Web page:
The Trouble With Drinking On Airplanes

At this past weekend's 11th annual Tales of the Cocktail in New Orleans, mixologists, brand ambassadors, cocktail historians and enthusiasts came together in The Big Easy to celebrate all things appropriately alcoholic. But two noted experts came not to praise, but to bury. Jacob Briars is the Head of Education for Bacardi brands and Charlotte Voisey is Portfolio Ambassador for William Grant and Sons. Between their globe-trotting jobs, these two probably spend more time drinking in airplanes and airport bars than most anyone, especially Briars, who hails from New Zealand, which he calls "a 12-hour flight from anywhere you'd want to go."

Both ambassadors have consulted with airlines and airport lounges in an attempt to assist the general public in finding a decent cocktail while traveling. At Tales, they decided to take their case directly to the source of the problem with an educational seminar titled "Airport Bars: Why Are They Notoriously Bad?" Briars and Voisey invited a participatory target for their barbs in the person of Doug Draper, the Director of Adult Beverage & Bar Development for HMSHost, the leading provider of airport food and beverage in over 200 travel and entertainment locations around the world. Draper was more than just a punching bag, with past experience working with Todd English and a membership in the Court of Sommeliers.

Air travel used to be glamorous, the sort of event that people would dress up for. Briars told stories of the initial transatlantic Hindenburg-class zeppelins. Like glamorous restaurants in the sky for 100 exclusive guests, dirigibles looked like a great way to spend 16 hours until, as Briars joked, "they got to Newark and as often happens there, things went wrong."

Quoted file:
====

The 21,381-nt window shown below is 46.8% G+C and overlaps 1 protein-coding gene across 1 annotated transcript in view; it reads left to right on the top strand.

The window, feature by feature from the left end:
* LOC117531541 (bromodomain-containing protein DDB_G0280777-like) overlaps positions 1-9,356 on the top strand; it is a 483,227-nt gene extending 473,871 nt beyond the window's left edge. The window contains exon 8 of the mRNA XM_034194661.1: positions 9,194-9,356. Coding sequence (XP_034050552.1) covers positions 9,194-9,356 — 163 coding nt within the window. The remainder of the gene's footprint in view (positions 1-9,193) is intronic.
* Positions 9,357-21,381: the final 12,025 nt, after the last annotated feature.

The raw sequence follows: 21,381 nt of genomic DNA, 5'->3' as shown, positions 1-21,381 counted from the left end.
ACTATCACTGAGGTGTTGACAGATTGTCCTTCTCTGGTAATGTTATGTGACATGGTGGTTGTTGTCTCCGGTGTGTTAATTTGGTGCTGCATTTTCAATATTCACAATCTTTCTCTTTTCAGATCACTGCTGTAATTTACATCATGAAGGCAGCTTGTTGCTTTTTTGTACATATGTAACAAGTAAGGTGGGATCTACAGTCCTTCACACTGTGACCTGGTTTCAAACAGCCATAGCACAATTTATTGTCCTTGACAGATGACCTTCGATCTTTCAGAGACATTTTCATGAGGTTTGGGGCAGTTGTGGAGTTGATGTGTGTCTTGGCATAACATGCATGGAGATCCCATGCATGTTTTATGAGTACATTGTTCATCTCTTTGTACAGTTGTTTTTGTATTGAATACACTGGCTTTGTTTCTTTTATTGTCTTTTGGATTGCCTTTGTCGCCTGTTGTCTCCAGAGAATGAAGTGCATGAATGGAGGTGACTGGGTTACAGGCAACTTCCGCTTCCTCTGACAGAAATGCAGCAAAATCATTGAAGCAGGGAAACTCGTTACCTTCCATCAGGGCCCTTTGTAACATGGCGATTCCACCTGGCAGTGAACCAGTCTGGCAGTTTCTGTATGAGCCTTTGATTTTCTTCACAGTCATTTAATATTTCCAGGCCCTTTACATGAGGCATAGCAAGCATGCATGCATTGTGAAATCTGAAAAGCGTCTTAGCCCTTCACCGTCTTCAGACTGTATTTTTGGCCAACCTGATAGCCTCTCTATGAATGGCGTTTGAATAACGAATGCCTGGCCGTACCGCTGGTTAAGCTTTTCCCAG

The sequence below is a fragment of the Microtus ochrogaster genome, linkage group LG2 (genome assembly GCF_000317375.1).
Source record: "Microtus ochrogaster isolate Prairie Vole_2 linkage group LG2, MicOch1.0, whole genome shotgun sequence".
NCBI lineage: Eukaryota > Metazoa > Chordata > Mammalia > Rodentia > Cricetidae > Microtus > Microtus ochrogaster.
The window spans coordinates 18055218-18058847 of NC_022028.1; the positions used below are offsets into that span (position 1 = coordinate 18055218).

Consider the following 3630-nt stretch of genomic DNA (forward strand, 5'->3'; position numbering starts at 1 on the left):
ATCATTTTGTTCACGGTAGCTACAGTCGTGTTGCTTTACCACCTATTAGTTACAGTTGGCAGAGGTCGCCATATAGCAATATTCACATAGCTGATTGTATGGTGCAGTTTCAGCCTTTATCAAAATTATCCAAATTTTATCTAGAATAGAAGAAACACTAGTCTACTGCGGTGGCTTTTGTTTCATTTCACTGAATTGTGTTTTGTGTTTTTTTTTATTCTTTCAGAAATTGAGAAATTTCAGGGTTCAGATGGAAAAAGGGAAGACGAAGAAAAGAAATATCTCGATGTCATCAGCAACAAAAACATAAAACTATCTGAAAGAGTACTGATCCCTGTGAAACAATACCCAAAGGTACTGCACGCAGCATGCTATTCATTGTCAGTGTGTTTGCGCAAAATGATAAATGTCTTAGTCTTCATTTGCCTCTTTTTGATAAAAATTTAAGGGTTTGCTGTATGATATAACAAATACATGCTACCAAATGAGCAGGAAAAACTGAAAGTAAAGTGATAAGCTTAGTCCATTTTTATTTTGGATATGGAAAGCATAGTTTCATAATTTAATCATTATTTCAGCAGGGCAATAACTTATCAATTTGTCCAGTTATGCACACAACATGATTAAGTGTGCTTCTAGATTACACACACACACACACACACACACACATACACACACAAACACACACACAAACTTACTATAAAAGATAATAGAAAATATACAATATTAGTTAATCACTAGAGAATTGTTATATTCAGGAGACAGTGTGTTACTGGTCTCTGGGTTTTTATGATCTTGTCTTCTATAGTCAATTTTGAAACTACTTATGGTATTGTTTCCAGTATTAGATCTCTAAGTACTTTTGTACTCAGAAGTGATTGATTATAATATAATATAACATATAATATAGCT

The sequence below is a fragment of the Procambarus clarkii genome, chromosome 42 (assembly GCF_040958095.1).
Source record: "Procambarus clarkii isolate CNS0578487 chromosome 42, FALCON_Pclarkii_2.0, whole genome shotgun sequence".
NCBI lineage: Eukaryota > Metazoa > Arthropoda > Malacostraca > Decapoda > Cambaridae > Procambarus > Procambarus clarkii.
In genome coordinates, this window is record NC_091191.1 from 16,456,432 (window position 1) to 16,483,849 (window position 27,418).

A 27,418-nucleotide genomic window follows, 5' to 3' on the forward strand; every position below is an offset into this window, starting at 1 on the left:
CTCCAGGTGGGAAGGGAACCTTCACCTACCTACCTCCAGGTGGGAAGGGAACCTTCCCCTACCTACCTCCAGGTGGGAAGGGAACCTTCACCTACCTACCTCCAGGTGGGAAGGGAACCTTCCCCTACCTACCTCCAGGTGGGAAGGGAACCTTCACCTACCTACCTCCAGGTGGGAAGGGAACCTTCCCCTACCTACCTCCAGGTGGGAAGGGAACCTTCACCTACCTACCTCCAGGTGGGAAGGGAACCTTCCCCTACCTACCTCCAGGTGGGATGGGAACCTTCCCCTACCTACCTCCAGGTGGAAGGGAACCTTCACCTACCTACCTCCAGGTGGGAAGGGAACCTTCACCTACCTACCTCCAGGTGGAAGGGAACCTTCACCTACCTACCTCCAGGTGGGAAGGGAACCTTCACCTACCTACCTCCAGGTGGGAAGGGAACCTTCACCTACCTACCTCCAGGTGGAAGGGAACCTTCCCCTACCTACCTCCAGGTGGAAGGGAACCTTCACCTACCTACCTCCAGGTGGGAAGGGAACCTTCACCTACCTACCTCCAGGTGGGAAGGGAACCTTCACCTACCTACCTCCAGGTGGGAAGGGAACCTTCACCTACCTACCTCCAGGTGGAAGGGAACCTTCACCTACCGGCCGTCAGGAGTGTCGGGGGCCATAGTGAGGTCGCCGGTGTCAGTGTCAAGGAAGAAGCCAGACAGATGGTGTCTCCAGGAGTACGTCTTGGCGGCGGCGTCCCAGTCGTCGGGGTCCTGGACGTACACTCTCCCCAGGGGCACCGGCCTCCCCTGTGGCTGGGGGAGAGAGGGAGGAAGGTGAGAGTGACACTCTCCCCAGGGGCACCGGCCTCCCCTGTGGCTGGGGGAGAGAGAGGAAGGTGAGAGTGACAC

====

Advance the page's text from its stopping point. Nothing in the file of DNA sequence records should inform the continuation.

The preferred vehicle in the post-Hindenburg era was the Bermuda Clipper, a huge flying boat that could accomplish the transatlantic trip in four hops, starting from Croydon, the precursor to Heathrow Airport. The journey would proceed from London to Ireland, then a long leg to Newfoundland before finally arriving in Long Island. Shannon Airport outside of Limerick, Ireland was the last rest stop before the marathon flight across the ocean, and this fact led to three wonderful developments for tipplers everywhere. First, since local officials knew they had a captive, affluent audience, they established the first duty-free stores to stimulate a little extra commerce during the layover, creating a framework for travelers to (regrettably) buy cheap bottles of tequila during Mexican vacations for generations.

The second consequence of Shannon's rise as an international hub was that the distillers at Glenfiddich stopped selling their single malt scotches to local grocers, who had previously been blending whisky from several sources to make their own private branded scotches. With Glenfiddich's decision to distribute through the Shannon duty-free store, the word was introduced to the newly created category of single malts.

Finally, since travelers preparing to make the hop across the ocean could be in need of either waking up or calming down, depending on their diurnal clocks and home time zones, the Irish coffee was invented as the perfect speedball cocktail for American tourists. Although the old joke is that "the problem with Irish coffee is that it ruins three good drinks: coffee, cream and whiskey," tourists took to the new concoction and spread it to the US via San Francisco's Buena Vista Café.

Jet travel lowered both the price and travel time required for transatlantic trips, and more airlines began to participate in the routes. This led to competition between the carriers as they sought to outdo each other and replicate the service levels of the luxury cruise ship, the Queen Elizabeth II. The models that the airlines used to recruit as air hostesses were soon joined by the first male stewards, who served as bartenders in the cocktail lounges located in the nose of most 747's.